- Comes with a range of useful features, including a dedicated headphone output, zero-latency monitoring, and phantom power
- Compatible with both Windows and Mac computers and offers seamless integration with RODE’s recording software, the RODE NT1-A Complete Vocal Recording Solution.
- Compact size and excellent build quality is perfect for on-the-go recordings
- Onboard headphone amp makes monitoring easy in noisy environments
- Neutrik combo input allows for vocal or instrument recording
- Only offers single-channel recording
- May not be suitable for dynamic mics
- Poor noise shielding
You never know when or where musical inspiration will strike, but with the RODE AI-1, you won’t have to worry. This audio interface is perfect for travelling. Its compact size makes it easy to place in a backpack, or even a large purse or handbag.
Although the RODE AI-1 only provides one input, it does let you record both XLR and ¼” TRS. This means even if you want to switch things up and record a guitar track to dub over later, the RODE AI-1 can get the job done.
Honourable Mention – Mackie Onyx Producer 2×2
- 2-channel USB audio interface with high-resolution 24-bit/192kHz converters for clear and detailed sound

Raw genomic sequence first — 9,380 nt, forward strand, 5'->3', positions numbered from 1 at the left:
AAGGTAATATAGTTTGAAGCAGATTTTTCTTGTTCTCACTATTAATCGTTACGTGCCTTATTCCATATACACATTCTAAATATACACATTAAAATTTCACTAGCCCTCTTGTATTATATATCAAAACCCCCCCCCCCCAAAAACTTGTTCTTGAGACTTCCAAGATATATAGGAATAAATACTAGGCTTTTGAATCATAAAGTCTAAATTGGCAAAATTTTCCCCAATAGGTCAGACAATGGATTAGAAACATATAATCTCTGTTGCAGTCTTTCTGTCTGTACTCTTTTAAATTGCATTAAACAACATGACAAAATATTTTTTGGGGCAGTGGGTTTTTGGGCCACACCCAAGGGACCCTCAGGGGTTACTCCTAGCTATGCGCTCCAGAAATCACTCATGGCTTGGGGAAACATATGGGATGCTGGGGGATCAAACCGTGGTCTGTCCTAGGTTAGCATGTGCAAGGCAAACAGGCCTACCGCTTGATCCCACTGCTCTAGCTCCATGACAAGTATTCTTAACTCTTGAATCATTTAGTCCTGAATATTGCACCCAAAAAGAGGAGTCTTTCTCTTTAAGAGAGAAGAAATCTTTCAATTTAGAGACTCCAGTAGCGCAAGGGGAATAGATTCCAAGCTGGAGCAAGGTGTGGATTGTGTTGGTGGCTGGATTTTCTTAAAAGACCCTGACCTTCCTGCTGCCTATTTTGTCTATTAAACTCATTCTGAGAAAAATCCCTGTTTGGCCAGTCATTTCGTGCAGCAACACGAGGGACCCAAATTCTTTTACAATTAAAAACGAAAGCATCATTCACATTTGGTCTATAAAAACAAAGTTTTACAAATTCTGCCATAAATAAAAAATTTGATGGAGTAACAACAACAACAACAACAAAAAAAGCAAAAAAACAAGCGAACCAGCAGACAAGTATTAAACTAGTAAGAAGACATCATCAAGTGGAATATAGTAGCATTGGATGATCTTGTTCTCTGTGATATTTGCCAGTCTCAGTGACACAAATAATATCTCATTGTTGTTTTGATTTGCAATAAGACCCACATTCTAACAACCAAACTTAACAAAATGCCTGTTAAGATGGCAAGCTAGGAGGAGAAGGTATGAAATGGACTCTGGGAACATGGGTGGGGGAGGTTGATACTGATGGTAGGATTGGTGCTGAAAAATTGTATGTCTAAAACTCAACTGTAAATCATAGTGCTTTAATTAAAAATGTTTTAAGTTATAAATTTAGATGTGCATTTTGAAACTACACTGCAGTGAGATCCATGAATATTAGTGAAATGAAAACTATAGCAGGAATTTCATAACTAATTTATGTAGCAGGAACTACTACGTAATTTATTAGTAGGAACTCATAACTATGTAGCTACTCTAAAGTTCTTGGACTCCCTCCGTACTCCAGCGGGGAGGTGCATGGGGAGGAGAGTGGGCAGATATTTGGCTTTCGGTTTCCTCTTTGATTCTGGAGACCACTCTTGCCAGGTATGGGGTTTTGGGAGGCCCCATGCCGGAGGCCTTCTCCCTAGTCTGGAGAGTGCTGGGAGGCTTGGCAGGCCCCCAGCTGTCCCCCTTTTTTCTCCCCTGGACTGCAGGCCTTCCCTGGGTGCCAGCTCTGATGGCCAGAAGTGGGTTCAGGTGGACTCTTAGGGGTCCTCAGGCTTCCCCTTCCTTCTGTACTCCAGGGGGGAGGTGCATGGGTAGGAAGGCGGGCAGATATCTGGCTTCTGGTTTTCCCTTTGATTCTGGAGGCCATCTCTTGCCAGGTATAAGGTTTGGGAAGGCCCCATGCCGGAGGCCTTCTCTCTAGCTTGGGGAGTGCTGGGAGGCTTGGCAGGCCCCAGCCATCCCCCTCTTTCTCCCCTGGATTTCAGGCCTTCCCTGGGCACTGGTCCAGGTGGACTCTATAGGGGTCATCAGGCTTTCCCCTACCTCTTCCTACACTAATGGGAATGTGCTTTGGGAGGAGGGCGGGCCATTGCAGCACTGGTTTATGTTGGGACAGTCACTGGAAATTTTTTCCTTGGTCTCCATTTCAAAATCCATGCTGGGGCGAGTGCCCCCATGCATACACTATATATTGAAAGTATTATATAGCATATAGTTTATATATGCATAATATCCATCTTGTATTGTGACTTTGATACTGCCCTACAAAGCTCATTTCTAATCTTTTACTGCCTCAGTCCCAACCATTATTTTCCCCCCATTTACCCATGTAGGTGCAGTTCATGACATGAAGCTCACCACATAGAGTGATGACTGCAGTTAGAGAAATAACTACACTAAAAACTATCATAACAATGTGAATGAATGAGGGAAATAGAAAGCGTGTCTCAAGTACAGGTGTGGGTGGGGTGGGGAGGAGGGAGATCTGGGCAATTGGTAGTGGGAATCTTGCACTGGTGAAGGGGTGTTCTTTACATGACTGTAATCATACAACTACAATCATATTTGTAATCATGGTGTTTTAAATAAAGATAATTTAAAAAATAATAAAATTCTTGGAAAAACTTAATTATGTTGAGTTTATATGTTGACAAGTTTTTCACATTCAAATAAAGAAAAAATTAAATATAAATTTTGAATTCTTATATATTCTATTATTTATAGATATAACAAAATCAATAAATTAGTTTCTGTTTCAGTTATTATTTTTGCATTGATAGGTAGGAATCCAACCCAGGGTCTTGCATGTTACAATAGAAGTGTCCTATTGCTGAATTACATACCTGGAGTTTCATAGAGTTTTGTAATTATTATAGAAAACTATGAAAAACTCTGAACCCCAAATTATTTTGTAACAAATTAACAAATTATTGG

- Features Mackie’s renowned Onyx mic preamps for pristine recordings with up to 60dB of gain
- Offers zero-latency direct monitoring, MIDI I/O, and a range of software, including Pro Tools First and Waveform OEM, for a complete recording package.
- DAW Essentials Collection
- Waveform OEM DAW
- Can be used for live streaming and VoIP calls
- Includes two XLR/TRS inputs
- Comes with DAW Essentials Collection and Waveform OEM DAW
- Preamp may be lacking for quiet vocal performances
- Gain knob sensitivity may be an issue
- Direct input signal tends to be low
Mackie is a name known in the music industry for creating affordable “pro-sumer” products, and the Onyx Producer 2×2 is no exception. This audio interface is affordable for most mid-range budgets, but it still produces a crisp, clear signal for varying vocal styles.
One drawback is that it doesn’t really do well with quiet vocals, but if you’re looking for an all-around versatile audio interface at a reasonable price from a name-brand manufacturer, the Mackie Onyx Producer 2×2 is worth checking into.
Final Thoughts On The Best Audio Interface For Vocals
No matter which audio interface you choose, remember that you can upgrade later. If your budget is a concern right now, find a unit you can afford and start there. In time, you can upgrade to a better audio interface.
Also, remember that more is not always better. Sometimes, the best audio interface for vocals is the simplest, so choose one that meets your needs. There’s no reason to pay more for an interface that includes tons of special features if you won’t end up using them.
We encourage you to try different options, but at the end of the day, your specific needs are really the only factors that should influence your purchase decision. Think about how you plan to use your interface, what kinds of recordings you’ll be making and where you plan to record. With these factors in mind, you’ll be sure to find the best audio interface for vocals in your price range.